7 tips for recruiters to communicate with employees and potential hires.

The pandemic is an unprecedented crisis that has impacted companies worldwide. The stress of working through a crisis is magnified by the profound impact to employees’ personal and professional lives. Recruiters can play a critical role in helping employees and potential hires cope with the changes at work, and even at home.

Be transparent

Hiring during a pandemic can be very complicated and confusing to both recruiter and candidate. Explain to job candidates how you are supporting employees through this global crisis. Be prepared with detailed information surrounding job duties and employee safety. Expect delays in the hiring process and communicate frequently with applicants as deadlines change.

Lean on your organization’s values

What you stand for every day in your mission as an organization is what you should double down on today. Review company mission statements to create your desired voice for community and media briefings.

Check your tone

These aren’t normal times. Your public tone can’t be the same as usual. Assess how you want to communicate your recruitment efforts in crisis and make changes, if needed, to your email, social and website messages. This may be a good time to publish content on your strategy to provide employees or your community with resources or information. The way you respond to this crisis will be remembered by those who follow your brand.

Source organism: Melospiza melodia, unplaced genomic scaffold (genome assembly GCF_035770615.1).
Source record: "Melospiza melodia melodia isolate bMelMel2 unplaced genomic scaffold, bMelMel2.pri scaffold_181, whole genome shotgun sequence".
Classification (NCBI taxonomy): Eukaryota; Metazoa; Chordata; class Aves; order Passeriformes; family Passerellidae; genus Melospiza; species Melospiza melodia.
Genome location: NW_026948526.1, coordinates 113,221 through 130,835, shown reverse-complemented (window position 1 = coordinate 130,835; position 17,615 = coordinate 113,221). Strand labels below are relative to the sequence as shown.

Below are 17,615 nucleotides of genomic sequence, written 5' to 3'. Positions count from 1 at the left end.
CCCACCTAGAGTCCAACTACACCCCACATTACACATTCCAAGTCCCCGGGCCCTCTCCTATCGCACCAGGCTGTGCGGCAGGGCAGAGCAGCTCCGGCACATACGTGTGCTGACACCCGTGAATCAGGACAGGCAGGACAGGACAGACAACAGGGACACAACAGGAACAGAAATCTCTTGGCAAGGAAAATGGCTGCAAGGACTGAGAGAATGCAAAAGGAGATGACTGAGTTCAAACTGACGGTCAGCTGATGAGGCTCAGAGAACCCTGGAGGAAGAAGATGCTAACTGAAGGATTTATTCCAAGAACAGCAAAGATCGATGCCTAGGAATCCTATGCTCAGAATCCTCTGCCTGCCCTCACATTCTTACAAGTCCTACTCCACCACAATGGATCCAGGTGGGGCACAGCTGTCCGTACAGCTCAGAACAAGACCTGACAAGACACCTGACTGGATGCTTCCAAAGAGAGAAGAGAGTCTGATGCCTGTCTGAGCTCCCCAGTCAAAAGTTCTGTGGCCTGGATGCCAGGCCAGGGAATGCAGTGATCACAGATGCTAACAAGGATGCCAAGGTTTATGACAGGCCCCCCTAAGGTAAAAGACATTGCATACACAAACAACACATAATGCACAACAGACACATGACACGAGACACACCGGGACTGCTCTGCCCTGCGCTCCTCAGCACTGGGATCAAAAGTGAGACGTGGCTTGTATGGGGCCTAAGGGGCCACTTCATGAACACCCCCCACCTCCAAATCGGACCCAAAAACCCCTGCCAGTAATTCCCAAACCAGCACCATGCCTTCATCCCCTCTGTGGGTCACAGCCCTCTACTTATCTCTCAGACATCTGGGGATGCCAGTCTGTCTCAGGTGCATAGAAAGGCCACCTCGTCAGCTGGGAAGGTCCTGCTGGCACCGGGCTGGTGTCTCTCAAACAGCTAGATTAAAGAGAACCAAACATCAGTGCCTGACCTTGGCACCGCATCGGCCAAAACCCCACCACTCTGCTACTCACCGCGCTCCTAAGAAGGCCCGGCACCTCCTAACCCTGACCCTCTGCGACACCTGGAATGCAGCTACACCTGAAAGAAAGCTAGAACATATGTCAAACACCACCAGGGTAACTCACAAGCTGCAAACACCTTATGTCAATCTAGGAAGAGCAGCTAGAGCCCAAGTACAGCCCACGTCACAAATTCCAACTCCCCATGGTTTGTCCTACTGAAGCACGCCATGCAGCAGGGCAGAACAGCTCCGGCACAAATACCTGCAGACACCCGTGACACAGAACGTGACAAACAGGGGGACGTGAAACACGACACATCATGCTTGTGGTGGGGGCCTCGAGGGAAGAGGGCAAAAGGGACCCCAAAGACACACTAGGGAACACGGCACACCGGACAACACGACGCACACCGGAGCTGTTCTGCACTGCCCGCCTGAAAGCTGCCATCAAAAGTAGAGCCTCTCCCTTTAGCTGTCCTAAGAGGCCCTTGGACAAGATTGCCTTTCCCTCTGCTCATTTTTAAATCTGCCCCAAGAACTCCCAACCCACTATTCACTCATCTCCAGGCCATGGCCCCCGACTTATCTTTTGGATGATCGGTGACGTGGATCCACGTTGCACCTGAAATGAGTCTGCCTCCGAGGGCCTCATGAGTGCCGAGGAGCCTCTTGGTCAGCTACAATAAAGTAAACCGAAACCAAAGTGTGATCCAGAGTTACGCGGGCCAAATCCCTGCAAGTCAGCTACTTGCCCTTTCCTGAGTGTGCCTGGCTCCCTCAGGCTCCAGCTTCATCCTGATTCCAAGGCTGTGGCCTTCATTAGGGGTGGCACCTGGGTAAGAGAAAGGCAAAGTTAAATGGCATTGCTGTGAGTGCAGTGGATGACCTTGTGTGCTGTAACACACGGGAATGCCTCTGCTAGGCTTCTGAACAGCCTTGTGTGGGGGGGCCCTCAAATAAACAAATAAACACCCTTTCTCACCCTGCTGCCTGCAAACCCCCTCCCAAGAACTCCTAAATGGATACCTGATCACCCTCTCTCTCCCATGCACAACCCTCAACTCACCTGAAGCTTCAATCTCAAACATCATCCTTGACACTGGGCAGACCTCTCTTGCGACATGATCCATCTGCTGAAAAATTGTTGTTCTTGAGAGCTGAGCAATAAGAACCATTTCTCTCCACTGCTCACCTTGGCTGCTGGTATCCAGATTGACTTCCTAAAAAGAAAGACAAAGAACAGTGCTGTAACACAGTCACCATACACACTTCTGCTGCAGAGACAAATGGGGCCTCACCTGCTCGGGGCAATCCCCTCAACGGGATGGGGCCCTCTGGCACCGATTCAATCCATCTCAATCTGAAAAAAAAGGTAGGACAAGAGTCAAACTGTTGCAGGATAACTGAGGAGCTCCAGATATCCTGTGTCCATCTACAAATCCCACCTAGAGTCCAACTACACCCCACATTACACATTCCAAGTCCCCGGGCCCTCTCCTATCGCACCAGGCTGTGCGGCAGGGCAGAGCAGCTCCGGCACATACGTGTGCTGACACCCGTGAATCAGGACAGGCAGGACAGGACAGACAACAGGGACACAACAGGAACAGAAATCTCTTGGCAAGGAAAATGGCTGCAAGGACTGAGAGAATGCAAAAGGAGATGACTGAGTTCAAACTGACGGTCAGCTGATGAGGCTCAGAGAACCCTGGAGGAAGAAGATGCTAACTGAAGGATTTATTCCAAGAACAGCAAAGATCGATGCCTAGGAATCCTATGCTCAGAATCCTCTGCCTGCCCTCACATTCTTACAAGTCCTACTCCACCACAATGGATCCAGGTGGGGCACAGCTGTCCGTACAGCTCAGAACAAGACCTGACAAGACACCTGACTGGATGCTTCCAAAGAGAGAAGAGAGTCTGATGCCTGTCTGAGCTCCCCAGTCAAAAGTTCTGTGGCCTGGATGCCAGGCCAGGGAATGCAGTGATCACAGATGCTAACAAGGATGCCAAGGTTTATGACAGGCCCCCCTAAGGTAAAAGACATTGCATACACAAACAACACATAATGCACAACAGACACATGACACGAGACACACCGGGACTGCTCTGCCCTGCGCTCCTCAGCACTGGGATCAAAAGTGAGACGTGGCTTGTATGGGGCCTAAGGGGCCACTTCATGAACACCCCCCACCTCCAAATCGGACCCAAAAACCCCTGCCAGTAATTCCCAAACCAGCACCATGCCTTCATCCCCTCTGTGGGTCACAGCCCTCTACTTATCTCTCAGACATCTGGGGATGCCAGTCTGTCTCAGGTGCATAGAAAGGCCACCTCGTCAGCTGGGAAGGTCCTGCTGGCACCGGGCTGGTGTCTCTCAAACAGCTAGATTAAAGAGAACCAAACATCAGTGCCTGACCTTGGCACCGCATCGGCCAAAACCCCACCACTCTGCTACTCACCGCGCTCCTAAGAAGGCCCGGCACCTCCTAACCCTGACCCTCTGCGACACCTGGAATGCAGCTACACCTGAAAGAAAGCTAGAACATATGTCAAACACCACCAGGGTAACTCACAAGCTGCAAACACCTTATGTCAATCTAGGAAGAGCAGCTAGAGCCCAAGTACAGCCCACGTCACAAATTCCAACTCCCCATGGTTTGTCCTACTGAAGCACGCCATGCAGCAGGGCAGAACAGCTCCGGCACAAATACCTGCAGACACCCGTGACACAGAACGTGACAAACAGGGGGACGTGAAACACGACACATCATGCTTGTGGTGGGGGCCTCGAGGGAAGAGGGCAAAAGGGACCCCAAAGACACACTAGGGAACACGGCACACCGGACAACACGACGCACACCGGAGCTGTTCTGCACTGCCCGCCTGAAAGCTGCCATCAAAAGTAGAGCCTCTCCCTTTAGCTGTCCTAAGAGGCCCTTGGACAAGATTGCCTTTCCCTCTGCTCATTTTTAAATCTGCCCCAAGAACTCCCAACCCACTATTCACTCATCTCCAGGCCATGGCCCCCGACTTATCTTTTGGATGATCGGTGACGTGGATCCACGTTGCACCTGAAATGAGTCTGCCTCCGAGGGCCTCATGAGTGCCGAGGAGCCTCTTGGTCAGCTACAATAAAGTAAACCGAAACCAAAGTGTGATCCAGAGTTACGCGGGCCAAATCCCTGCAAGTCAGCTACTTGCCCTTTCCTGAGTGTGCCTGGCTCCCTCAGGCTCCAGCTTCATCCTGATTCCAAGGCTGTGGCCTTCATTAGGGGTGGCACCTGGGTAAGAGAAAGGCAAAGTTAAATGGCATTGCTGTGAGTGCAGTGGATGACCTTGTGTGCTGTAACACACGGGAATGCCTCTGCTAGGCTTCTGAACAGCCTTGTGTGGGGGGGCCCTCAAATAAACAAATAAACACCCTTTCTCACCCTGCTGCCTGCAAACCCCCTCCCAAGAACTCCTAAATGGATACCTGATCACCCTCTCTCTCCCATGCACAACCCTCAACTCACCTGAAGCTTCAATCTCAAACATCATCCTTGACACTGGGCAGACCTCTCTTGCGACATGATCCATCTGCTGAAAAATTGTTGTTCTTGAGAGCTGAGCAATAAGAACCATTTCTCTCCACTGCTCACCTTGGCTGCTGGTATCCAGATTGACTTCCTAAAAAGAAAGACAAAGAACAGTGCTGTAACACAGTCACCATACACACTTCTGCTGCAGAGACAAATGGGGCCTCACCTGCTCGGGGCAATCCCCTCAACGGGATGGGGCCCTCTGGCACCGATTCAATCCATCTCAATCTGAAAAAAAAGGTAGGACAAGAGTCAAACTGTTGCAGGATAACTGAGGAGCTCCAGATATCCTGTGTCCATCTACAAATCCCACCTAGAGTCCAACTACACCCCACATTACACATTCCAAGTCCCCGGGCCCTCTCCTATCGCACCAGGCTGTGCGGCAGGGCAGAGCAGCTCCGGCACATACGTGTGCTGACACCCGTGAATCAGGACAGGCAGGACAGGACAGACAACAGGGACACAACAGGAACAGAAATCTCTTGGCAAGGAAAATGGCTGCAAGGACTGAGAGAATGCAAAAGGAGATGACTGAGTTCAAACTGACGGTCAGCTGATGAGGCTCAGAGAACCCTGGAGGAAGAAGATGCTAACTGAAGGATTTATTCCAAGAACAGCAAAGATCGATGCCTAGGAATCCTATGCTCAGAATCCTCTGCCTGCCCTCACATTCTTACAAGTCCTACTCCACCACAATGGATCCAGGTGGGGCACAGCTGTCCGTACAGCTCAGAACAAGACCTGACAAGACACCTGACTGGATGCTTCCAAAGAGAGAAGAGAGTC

Stay in the know

Understand what is happening globally, locally and at your facilities so you are fully prepared to answer serious questions from candidates.

 

Ramp up communication

Information surrounding safety and regulations is changing every day, so be prepared to change with it. Communicate with your team multiple times a day and make planning a high priority. Start a web page or information thread to share timely information they can access at any time.

Focus on employee mental and health needs

Job candidates and employees are worried about health, financial and family concerns. While hiring during a pandemic may be a major focus, pay close attention to your current team’s needs as well. Highlight both personal and professional resources that are available to support them, such as telehealth or assistance for setting up a remote office. If you don’t have a portal for employees and new hires with information on benefits and resources, this would be a crucial time to start one.

Prepare a Plan B

Look ahead and decide what could be next steps if the situation worsens. Having a contingency plan in place (including resource connections) will make for an easier transition, if you need to act quickly.

While you can’t predict the final impact of the crisis on your organization or employees, clear, honest communication and planning can help develop trust and build confidence as we all navigate through new territory.